Following Rules In Guy Bradbury's Fahrenheit 451

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In this society, we have many rights as a citizen. For example, we are asked to follow rules, or laws made by the government. Now, some of us chose to follow society’s rules, and some of us don’t. Guy Montag, the main character in the novel Fahrenheit 451, chose to be one of the ones who doesn’t follow rules. During Montag’s career as a fireman, he stole books from burning houses, even though it was illegal, very dangerous, and could possibly cost Montag his life. Throughout the story, the reader meets many characters that impact Guy, the way he thinks and the way he views society as a whole. Clarisse McClellan helped Montag discover that he wasn’t happy, while his fire captain Beatty, taught Montag that life isn’t just a straight path, it…show more content…
She was said to be an antisocial, meaning she didn’t fit in. Clarisse was a thinker, she wanted to observe things and understand why certain things happen. It is believed to think that her death was not an accident, but a murder. It also occurred to Montag that she might have been killed for having books. Montag believes that also ties into her death. The only reason Guy states that he wanted revenge for Clarisse is because she was the one who made him think. Clarisse was the person who put the idea of happiness into his mind. Before she came along, Montag was in this endless cycle of living but not living. He was looking, but he wasn’t seeing. He was breathing, but he wasn’t alive. When Clarisse died, Montag wanted to feel what she felt when she read books. When Beatty said, “‘…You think you can walk on water with your books…’” (Bradbury 111-112). Montag felt threatened by him, and he felt anger for what he had said about books. “‘…Well, the world can get by just fine without them…’” The world can get by just fine without them, without Clarisse, without anyone who decides to think differently. He wanted Beatty to feel the same thing Clarisse felt when she died. Just like Jan Zabinski did during World War II. Jan would poison the meat that was going to Nazi soldiers as a part of the rebellion to make them feel the same way the Nazi’s did. Montag wanted Beatty to feel remorse for Clarisse.…show more content…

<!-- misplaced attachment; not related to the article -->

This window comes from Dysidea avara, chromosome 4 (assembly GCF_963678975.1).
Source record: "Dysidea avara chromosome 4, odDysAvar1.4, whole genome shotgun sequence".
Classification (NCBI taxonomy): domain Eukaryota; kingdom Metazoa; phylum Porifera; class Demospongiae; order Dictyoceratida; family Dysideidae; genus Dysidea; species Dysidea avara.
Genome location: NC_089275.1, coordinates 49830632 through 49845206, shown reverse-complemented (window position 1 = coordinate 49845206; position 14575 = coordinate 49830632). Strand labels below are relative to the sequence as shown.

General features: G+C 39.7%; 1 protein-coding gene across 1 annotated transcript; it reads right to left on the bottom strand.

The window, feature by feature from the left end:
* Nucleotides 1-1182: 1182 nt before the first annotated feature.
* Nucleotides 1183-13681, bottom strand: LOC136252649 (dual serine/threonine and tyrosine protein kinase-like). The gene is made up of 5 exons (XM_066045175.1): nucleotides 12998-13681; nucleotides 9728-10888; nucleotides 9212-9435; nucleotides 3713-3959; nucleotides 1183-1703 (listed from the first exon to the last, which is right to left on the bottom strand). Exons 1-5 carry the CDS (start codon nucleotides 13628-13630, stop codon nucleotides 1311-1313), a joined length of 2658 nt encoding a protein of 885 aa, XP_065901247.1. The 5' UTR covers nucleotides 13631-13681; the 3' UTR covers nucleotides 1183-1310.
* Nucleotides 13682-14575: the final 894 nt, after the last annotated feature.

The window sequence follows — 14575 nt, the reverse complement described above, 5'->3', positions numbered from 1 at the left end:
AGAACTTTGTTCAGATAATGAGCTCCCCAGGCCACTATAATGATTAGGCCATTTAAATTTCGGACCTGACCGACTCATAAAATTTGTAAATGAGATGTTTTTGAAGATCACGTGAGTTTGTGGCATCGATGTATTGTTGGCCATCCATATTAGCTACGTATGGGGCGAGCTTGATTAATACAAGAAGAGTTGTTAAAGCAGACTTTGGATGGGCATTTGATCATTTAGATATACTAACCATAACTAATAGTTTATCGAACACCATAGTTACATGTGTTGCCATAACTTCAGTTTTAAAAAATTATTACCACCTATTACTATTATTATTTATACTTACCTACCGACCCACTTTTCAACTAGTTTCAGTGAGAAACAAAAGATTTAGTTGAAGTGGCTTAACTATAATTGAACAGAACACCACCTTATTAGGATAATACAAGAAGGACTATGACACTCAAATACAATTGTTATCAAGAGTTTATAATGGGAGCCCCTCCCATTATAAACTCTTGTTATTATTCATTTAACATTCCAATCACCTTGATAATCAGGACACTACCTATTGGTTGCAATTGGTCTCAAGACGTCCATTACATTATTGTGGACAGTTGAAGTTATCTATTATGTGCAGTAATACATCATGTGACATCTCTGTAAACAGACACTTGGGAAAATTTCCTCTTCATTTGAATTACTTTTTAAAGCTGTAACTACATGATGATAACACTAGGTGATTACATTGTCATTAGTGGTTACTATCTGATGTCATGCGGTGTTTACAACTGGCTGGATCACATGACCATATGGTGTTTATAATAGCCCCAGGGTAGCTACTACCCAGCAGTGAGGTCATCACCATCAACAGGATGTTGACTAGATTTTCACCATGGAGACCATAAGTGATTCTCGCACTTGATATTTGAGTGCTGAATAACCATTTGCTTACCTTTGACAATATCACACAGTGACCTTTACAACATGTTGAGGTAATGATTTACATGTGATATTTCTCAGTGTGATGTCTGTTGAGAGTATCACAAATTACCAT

Guy had a beetle in his ear, who spoke the voice of Faber. Faber is a retired English professor who had lost his job when the last liberal arts college had been shut down for lack of people’s will to learn. Faber stated to Montag the night they met, “‘I don’t talk things, sir. I talk the meaning if things, I sit here and know I’m alive…’” (Bradbury 71). When Guy was trying to understand why the books made people feel certain ways, or what the words on the pages meant, he knew he needed help. Montag traveled there, knowing that Faber didn’t want to see him, because he was afraid of what Guy would do, or why he wanted to know so much about the Bible. When Montag got there, Faber and he came up with a plan. A plan that was risky, and could possibly get them both killed. He called Montag into his office, and gave him proof of his cowardly ways. For years, Faber was creating an ear piece that looked like a Seashell Radio, expect it allowed him to hear what was going on from the comfort of his walls, from the comfort of something he has been in for years; his home. (Bradbury 87). Skipping ahead to the night of the accident, Faber was in Montag’s ear, listening, evaluating and trying to keep Montag safe from the wrath of his fire captain. When Beatty struck Montag, the green beetle flew out of his ear and Faber was almost caught. “… ‘We’ll trace this and drop in on your friend.’” (Bradbury 112). Montag became protective over the only

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